U.S. Secretary of State Hillary Clinton said Thursday morning in Copenhagen that "we have presented and discussed numerous approaches to
transparency with a number of countries and there are many ways to achieve transparency which would be credible and acceptable. But there has to be a willingness to move towards transparency in whatever form we finally determine is appropriate. So if there is not even a commitment to pursue transparency, that's kind of a deal breaker for us."
A new interactive holiday video from Organizing for America, President Obama's political arm at the Democratic National Committee, lets viewers customize the on-screen holiday card "signed" by the president with their own name and choice of holiday greetings. (The messages are pre-selected by OFA, then chosen from a drop-down list. The name field is open.)
Washington (CNN) - Democrats in Congress, already worried about their dim prospects in the 2010 midterm elections, have been thrown in a tizzy about something else that could reduce their majority: retirements.
They are four departures down and worried about more members leaving districts that have grown more competitive. And they're right to be concerned: Districts without any incumbent running often wind up switching to the other party.
But there's much more to worry about. Consider the results of a recent "open seat" special election for the state senate in a Democratic district in rural eastern Kentucky: Republican Jimmy Higdon beat the Democrat Jodie Haydon by tying him to, of all things, House Speaker Nancy Pelosi and the Democrats.
"Congress is out of control," one effective ad intoned, "and [Haydon] will bring Nancy Pelosi's one-party control of government to Frankfurt."
Washington (CNN) - As 2009 comes to an end, about half of the country is giving President Barack Obama a thumbs-up.
According to a CNN Poll of Polls compiled and released Thursday, Obama's approval rating in polls taken in the past week averages out to 50 percent, with 44 percent saying they disapprove.
"Obama's average approval rating was at 52 percent or 53 percent every week from early October to mid-November. Each week since then, his average approval rating has been between 48 percent and 50 percent," says CNN Polling Director Keating Holland. "The bad news for the White House is that his current rating is down by roughly 15 points since the start of the year. The good news is that it appears to have stabilized as the end of the year approaches."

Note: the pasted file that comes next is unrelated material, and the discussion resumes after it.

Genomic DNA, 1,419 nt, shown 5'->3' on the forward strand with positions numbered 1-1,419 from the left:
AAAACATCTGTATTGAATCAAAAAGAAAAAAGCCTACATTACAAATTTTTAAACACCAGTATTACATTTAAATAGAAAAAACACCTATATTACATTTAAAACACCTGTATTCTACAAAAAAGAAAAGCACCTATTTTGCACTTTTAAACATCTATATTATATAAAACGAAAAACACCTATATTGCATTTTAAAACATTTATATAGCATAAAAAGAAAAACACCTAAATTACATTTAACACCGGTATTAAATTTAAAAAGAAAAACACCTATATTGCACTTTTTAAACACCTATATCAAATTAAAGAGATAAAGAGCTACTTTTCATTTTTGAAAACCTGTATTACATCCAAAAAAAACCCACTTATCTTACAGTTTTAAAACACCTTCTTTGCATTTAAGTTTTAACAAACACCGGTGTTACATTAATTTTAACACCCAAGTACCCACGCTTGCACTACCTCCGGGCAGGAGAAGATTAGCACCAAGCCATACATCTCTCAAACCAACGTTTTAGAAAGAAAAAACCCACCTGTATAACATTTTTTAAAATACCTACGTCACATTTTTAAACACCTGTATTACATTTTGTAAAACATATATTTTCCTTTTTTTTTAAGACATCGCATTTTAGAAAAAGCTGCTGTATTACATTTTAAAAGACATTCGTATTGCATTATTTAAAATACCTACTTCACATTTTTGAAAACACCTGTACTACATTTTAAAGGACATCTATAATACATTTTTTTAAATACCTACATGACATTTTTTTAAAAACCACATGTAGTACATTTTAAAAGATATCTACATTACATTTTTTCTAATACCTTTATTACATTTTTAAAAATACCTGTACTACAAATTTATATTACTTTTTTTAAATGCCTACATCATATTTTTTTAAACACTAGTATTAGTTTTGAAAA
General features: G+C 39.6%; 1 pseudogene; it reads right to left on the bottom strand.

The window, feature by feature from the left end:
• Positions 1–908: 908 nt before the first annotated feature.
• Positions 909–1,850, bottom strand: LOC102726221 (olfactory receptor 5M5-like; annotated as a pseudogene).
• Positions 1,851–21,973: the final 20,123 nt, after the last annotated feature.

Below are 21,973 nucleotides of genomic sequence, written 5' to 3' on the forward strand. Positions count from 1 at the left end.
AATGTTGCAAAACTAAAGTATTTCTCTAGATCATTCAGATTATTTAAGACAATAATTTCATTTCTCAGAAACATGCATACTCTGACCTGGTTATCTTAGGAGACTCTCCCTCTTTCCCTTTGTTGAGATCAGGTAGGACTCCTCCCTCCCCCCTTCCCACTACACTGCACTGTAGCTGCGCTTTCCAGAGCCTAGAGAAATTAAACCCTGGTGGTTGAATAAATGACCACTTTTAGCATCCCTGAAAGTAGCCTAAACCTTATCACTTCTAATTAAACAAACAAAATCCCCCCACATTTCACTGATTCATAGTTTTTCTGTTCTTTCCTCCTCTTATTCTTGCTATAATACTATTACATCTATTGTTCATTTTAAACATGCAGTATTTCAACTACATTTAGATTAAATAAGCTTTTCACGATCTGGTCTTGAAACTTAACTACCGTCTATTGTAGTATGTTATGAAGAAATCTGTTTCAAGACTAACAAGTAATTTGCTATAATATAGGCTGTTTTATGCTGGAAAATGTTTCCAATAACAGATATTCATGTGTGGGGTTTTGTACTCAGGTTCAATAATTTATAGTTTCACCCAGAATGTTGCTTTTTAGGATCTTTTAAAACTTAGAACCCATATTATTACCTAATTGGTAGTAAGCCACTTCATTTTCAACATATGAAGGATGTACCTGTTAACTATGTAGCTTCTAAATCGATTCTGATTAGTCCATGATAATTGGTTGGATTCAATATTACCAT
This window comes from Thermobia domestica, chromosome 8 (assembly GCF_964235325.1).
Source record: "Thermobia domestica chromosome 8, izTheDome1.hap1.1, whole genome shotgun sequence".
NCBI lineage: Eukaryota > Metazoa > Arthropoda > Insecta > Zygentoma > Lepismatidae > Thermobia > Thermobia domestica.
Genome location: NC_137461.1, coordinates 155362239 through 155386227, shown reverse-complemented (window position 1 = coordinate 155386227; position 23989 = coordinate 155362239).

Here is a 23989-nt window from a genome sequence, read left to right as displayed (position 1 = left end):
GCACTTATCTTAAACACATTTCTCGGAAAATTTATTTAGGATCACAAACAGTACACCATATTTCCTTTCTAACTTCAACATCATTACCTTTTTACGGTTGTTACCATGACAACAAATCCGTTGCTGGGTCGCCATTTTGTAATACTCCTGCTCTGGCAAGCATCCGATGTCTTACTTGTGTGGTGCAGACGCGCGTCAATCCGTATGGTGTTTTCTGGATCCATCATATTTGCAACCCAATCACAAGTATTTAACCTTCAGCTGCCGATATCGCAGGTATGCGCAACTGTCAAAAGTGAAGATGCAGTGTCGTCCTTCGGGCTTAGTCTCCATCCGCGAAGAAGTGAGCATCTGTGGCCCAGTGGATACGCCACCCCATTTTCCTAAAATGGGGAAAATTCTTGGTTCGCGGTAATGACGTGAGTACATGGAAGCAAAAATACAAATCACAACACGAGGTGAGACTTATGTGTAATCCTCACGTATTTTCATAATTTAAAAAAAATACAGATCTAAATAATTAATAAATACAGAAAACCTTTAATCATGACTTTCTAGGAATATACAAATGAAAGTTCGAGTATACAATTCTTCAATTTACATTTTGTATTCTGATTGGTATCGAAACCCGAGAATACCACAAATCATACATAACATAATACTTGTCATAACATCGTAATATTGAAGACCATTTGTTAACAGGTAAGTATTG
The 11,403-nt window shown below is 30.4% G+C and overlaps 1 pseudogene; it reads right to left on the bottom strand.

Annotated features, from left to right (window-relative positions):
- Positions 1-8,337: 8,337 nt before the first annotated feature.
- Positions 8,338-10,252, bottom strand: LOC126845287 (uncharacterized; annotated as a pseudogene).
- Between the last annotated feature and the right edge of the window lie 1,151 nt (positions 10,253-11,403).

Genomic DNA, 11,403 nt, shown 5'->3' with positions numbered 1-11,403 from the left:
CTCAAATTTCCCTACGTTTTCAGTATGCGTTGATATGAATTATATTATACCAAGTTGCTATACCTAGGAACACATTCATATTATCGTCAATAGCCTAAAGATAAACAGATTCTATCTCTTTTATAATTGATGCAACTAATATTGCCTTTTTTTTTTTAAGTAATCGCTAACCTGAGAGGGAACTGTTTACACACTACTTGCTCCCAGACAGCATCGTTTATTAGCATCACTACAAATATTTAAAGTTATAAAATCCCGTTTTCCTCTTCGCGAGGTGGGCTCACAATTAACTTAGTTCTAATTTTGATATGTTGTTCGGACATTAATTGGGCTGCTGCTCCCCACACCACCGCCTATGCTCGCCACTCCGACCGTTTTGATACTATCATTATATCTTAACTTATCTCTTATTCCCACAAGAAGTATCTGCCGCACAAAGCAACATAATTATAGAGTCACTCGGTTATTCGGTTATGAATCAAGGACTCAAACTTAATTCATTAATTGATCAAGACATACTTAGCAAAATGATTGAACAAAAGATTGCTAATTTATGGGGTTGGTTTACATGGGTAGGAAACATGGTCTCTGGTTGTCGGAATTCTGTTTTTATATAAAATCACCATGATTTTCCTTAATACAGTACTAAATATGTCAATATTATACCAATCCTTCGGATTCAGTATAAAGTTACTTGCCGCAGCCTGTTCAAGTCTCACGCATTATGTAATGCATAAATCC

(CNN) - With less than six months until primary day in California, a new poll indicates GOP gubernatorial candidate Meg Whitman leads her Republican rivals, but slightly trails probable Democratic candidate Jerry Brown.
The Public Policy Institute of California survey, released late Thursday night, also suggests that most people in the Golden State are not paying much attention to campaign politics, with only 10 percent of likely voters watching the governors race "very closely" right now.
According to the poll, 32 percent of likely Republican primary voters are backing Whitman, the former eBay CEO, a billionaire with national party connections, and an adviser and surrogate last year for John McCain's presidential campaign. The survey indicates that former Rep. Tom Campbell is 20 points back at 12 percent, with 8 percent supporting State Insurance Commissioner Steve Poizner. But more than 4 out of ten are undecided.
Washington (CNN)– Former President Bill Clinton is lending a helping hand to Sen. Blanche Lincoln's re-election campaign in a fundraising e-mail sent out Thursday.
Clinton, who was governor of Arkansas for 12 of the 14 years prior to winning the White House, asked Lincoln's supporters stand beside her in her "tough fight" for re-election by donating to her campaign.
In the e-mail, Clinton also recalled how Lincoln fought for Arkansas when he was president.
"I remember all those times when I was in office and Blanche came to me with her 'to-do list' for Arkansas," He wrote. "...And most of those times, Blanche got what she asked for."
Lincoln, who is the first female Chair of the Senate Agricultural Committee, is seeking re-election to a third term.
Washington (CNN) - It's known as the "greatest deliberative body in the world," and with health care reform on the docket, the Senate's debate on the contentious bill could last through Congress' Christmas recess.
The goal, President Obama recently said, is for the Senate to pass legislation by Christmas - though opposition from Republicans could derail the hope.
While the House has wrapped up much of its business for the year and has already passed its form of the reform bill, senators have been working around the clock and on weekends.
With the push to get a reform bill passed, Senate Majority Leader Harry Reid, who controls the legislative body's calendar, could keep the Senate in session into at least part of the break, which is set when the Senate is done with its business.
One senator has already prepared for the possibility.